Earth, Wind and Fire: elemental inspiration for our homes from the world’s leading craft designers.
During the cold and rainy season (the last one, not our current summer), I escaped the brutal elements outside and stepped into the Saatchi Gallery. For a couple of magical hours, I explored how the world’s premium-end craft workers draw inspiration from nature to create works of breathtaking beauty at Collect – the Craft Council’s annual international exhibition, now something of a landmark in the design calendar.
As I wandered the halls of over 400 artists from thirteen countries, I was struck how we browse for a few minutes works that have taken over a year to perfect. Perhaps we should linger more often. Craft’s power to tell stories, explore ideas and to merge the beauty of nature’s own design with the skill of the artist is at a peak right now. I’m sharing some of the irresistible highlights here.
Regular readers will know my personal weakness for blue and white ceramics. Self taught Korean ceramicist, Lee Eun takes this classic combination to new heights with Sea. A thousand slender porcelain tiles in graded blues and whites are applied in rippling rows to canvas, creating a horizon seascape in homage to her early childhood by the ocean. (see image above)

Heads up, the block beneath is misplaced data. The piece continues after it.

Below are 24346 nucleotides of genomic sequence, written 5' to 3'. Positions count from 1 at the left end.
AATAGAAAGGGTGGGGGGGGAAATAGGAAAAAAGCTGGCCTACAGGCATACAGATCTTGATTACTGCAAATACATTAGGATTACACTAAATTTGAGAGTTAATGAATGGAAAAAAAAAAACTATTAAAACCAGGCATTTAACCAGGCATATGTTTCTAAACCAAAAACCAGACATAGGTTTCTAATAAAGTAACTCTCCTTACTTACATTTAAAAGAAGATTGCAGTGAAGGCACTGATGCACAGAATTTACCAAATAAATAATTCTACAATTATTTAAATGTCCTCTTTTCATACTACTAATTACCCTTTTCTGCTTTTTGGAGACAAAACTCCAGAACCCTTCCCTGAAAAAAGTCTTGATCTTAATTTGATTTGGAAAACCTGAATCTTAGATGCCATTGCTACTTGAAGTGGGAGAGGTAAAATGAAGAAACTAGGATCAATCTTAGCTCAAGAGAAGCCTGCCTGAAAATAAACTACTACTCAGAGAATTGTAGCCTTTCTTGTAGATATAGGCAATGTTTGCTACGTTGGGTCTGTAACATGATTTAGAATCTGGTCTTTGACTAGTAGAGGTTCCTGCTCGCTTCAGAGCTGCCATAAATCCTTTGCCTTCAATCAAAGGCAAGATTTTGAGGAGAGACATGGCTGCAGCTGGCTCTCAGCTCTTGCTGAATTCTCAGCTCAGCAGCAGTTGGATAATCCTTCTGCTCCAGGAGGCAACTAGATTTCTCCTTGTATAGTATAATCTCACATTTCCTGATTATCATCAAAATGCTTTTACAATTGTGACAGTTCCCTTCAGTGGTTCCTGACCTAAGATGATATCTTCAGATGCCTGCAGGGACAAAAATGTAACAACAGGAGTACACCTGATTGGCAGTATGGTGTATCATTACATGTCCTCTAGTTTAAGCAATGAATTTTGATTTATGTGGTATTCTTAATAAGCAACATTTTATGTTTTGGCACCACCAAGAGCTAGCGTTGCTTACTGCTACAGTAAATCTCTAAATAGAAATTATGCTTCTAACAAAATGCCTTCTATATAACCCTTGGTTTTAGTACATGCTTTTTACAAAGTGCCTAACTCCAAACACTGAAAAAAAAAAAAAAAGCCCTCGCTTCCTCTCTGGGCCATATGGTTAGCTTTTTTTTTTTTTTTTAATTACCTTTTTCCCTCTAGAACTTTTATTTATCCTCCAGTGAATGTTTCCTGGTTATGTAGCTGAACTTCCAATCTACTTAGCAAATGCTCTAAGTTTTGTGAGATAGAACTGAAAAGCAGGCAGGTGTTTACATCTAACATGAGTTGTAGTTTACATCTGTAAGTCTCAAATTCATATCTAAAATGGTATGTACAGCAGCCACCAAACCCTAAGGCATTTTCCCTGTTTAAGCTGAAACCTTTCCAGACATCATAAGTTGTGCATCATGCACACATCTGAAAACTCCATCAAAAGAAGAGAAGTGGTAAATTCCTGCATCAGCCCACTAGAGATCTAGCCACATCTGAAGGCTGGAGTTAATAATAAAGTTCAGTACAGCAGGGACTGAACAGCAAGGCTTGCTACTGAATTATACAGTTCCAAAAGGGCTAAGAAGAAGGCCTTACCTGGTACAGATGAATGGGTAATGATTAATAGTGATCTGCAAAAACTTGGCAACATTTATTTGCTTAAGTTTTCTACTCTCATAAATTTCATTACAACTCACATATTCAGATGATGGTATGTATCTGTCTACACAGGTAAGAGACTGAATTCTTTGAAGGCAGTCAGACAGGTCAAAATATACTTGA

Equally alluring, on a more domestic scale, Belgian Piet Stockman Gallery’s Blue Composition, Plateau with 24 Cups evokes uplifting blues and whites of summer skies.
The versatility of the ceramicists at Collect continued. Valeria Nascimento’s Rainforest Installation is a mesmerizing mobile of porcelain seeds, tiny petals, flowers and branches suspended from ceiling to floor, which ripple in the breeze, creating soft chimes evocative of light rainfall or crushing leaves.
Another find was Vezzini and Chen’s Sand & Water & Acropora light design, an artful marriage of hand-blown glass in shell-like whirls, harbouring translucent pods of carved ceramic. I love how it treads a fine line between the functional and the conceptual.
Finally, one of the standout pieces of the exhibition was this rug.
The Ruby Embers is a collaboration between photographic artist Fabian Miller and Dovecot Tapestry Studio. It’s a striking response to the fact that light in domestic spaces often emanates from its heart: the fire and hearth.
It’s always good to shake up how we see the materials we work with every day, to remember ceramics need not be limited to bathrooms and kitchen, that a light fitting can double as a work of art; that focal, fiery warmth can hang on the wall, not just burn in the grate.
Collect is over, but many of these high-end crafters exhibit in London and have studios here. They are well worth exploring. Crafts are having a renaissance now, worldwide. Investing a few hours catching up with the leading talents in their fields can invigorate and inspire our eye for home design.